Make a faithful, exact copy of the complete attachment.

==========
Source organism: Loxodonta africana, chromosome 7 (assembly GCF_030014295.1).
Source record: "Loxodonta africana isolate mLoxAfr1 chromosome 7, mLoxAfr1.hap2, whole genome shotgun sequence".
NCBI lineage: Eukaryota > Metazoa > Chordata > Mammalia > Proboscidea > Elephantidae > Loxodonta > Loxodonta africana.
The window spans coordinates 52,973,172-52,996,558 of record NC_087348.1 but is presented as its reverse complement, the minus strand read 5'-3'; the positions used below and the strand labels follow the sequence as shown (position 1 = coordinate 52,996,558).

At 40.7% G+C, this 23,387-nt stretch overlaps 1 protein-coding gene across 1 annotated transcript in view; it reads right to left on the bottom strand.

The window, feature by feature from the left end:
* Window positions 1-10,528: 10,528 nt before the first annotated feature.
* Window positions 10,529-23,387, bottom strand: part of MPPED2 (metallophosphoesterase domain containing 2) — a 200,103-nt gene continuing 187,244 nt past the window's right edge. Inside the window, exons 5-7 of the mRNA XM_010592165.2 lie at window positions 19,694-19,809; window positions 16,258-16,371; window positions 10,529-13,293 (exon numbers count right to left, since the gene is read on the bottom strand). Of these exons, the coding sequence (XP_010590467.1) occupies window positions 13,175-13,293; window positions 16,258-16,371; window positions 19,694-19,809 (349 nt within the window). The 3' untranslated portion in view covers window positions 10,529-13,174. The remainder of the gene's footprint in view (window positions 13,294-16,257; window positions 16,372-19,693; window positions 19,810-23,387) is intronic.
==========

Source organism: Loxodonta africana, chromosome 7 (assembly GCF_030014295.1).
Source record: "Loxodonta africana isolate mLoxAfr1 chromosome 7, mLoxAfr1.hap2, whole genome shotgun sequence".
NCBI lineage: Eukaryota > Metazoa > Chordata > Mammalia > Proboscidea > Elephantidae > Loxodonta > Loxodonta africana.
The window spans coordinates 52,973,172-52,996,558 of record NC_087348.1 but is presented as its reverse complement, the minus strand read 5'-3'; the positions used below and the strand labels follow the sequence as shown (position 1 = coordinate 52,996,558).

At 40.7% G+C, this 23,387-nt stretch overlaps 1 protein-coding gene across 1 annotated transcript in view; it reads right to left on the bottom strand.

The window, feature by feature from the left end:
* Window positions 1-10,528: 10,528 nt before the first annotated feature.
* Window positions 10,529-23,387, bottom strand: part of MPPED2 (metallophosphoesterase domain containing 2) — a 200,103-nt gene continuing 187,244 nt past the window's right edge. Inside the window, exons 5-7 of the mRNA XM_010592165.2 lie at window positions 19,694-19,809; window positions 16,258-16,371; window positions 10,529-13,293 (exon numbers count right to left, since the gene is read on the bottom strand). Of these exons, the coding sequence (XP_010590467.1) occupies window positions 13,175-13,293; window positions 16,258-16,371; window positions 19,694-19,809 (349 nt within the window). The 3' untranslated portion in view covers window positions 10,529-13,174. The remainder of the gene's footprint in view (window positions 13,294-16,257; window positions 16,372-19,693; window positions 19,810-23,387) is intronic.